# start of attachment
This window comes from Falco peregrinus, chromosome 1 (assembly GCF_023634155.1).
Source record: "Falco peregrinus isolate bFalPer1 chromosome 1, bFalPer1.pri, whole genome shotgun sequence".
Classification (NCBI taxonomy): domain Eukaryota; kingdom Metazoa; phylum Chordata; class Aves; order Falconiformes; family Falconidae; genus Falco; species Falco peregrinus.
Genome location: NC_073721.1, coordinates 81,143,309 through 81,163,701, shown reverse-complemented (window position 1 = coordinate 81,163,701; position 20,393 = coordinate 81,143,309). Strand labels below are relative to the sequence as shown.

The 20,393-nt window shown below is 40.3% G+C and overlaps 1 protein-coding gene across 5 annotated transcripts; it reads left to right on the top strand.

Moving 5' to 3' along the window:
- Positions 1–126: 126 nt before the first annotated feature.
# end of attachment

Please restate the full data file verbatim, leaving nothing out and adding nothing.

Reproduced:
This window comes from Falco peregrinus, chromosome 1 (assembly GCF_023634155.1).
Source record: "Falco peregrinus isolate bFalPer1 chromosome 1, bFalPer1.pri, whole genome shotgun sequence".
Classification (NCBI taxonomy): domain Eukaryota; kingdom Metazoa; phylum Chordata; class Aves; order Falconiformes; family Falconidae; genus Falco; species Falco peregrinus.
Genome location: NC_073721.1, coordinates 81,143,309 through 81,163,701, shown reverse-complemented (window position 1 = coordinate 81,163,701; position 20,393 = coordinate 81,143,309). Strand labels below are relative to the sequence as shown.

The 20,393-nt window shown below is 40.3% G+C and overlaps 1 protein-coding gene across 5 annotated transcripts; it reads left to right on the top strand.

Moving 5' to 3' along the window:
- Positions 1–126: 126 nt before the first annotated feature.